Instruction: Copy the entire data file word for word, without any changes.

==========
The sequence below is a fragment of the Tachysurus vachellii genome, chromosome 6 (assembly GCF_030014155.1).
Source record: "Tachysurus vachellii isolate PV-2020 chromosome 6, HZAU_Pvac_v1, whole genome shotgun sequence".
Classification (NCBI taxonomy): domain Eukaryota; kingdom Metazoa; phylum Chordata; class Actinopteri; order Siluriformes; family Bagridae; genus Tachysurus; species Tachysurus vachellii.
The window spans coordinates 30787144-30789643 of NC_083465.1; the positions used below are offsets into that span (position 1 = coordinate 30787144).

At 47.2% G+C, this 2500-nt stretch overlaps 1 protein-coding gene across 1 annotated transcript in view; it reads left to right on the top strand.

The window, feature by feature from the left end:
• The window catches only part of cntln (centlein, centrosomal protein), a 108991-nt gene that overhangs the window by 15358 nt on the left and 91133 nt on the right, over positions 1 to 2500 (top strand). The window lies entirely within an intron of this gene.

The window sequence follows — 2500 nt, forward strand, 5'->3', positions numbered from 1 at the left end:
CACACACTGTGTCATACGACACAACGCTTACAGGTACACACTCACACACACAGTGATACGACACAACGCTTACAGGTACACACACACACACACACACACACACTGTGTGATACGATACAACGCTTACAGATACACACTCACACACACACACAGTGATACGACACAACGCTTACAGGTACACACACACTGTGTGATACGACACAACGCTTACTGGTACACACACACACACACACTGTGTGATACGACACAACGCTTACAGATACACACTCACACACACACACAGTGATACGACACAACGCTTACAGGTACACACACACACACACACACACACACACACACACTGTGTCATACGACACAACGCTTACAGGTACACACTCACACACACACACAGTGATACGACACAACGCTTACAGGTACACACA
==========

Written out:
The sequence below is a fragment of the Tachysurus vachellii genome, chromosome 6 (assembly GCF_030014155.1).
Source record: "Tachysurus vachellii isolate PV-2020 chromosome 6, HZAU_Pvac_v1, whole genome shotgun sequence".
Classification (NCBI taxonomy): domain Eukaryota; kingdom Metazoa; phylum Chordata; class Actinopteri; order Siluriformes; family Bagridae; genus Tachysurus; species Tachysurus vachellii.
The window spans coordinates 30787144-30789643 of NC_083465.1; the positions used below are offsets into that span (position 1 = coordinate 30787144).

At 47.2% G+C, this 2500-nt stretch overlaps 1 protein-coding gene across 1 annotated transcript in view; it reads left to right on the top strand.

The window, feature by feature from the left end:
• The window catches only part of cntln (centlein, centrosomal protein), a 108991-nt gene that overhangs the window by 15358 nt on the left and 91133 nt on the right, over positions 1 to 2500 (top strand). The window lies entirely within an intron of this gene.

The window sequence follows — 2500 nt, forward strand, 5'->3', positions numbered from 1 at the left end:
CACACACTGTGTCATACGACACAACGCTTACAGGTACACACTCACACACACAGTGATACGACACAACGCTTACAGGTACACACACACACACACACACACACACTGTGTGATACGATACAACGCTTACAGATACACACTCACACACACACACAGTGATACGACACAACGCTTACAGGTACACACACACTGTGTGATACGACACAACGCTTACTGGTACACACACACACACACACTGTGTGATACGACACAACGCTTACAGATACACACTCACACACACACACAGTGATACGACACAACGCTTACAGGTACACACACACACACACACACACACACACACACACTGTGTCATACGACACAACGCTTACAGGTACACACTCACACACACACACAGTGATACGACACAACGCTTACAGGTACACACA